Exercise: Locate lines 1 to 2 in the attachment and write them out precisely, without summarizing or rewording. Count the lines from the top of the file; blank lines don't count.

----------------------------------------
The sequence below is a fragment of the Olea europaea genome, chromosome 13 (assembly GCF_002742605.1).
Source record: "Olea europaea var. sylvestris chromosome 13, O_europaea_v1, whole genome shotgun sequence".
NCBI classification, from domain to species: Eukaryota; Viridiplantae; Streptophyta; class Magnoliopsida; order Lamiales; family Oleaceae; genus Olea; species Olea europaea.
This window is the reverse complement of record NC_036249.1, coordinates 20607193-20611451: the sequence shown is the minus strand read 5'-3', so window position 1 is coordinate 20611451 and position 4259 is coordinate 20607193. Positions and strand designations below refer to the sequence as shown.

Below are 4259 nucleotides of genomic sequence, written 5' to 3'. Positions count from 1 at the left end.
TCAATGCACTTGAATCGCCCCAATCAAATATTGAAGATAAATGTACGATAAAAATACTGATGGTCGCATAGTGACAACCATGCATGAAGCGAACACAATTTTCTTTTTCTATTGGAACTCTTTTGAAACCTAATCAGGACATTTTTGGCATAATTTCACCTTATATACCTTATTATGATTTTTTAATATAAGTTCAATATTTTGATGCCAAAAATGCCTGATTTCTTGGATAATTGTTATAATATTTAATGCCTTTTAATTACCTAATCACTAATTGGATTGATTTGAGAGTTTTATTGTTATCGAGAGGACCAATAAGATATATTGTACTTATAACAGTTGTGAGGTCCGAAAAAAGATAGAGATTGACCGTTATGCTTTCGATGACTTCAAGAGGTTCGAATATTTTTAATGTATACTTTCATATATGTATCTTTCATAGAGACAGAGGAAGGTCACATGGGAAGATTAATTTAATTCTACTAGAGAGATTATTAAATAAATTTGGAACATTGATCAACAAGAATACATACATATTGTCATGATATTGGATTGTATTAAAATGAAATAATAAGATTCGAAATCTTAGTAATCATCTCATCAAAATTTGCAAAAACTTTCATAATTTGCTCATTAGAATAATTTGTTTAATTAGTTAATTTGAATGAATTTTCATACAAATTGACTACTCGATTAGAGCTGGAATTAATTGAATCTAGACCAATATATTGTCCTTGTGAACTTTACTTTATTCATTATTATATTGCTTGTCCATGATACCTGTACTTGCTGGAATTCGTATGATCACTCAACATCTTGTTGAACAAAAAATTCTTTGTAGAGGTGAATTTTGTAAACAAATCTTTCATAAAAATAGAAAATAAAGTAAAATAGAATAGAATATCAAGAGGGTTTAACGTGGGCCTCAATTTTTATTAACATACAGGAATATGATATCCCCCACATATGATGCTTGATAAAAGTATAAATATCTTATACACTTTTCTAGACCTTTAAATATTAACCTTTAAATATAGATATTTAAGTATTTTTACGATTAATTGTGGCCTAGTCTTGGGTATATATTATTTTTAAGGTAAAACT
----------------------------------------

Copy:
The sequence below is a fragment of the Olea europaea genome, chromosome 13 (assembly GCF_002742605.1).
Source record: "Olea europaea var. sylvestris chromosome 13, O_europaea_v1, whole genome shotgun sequence".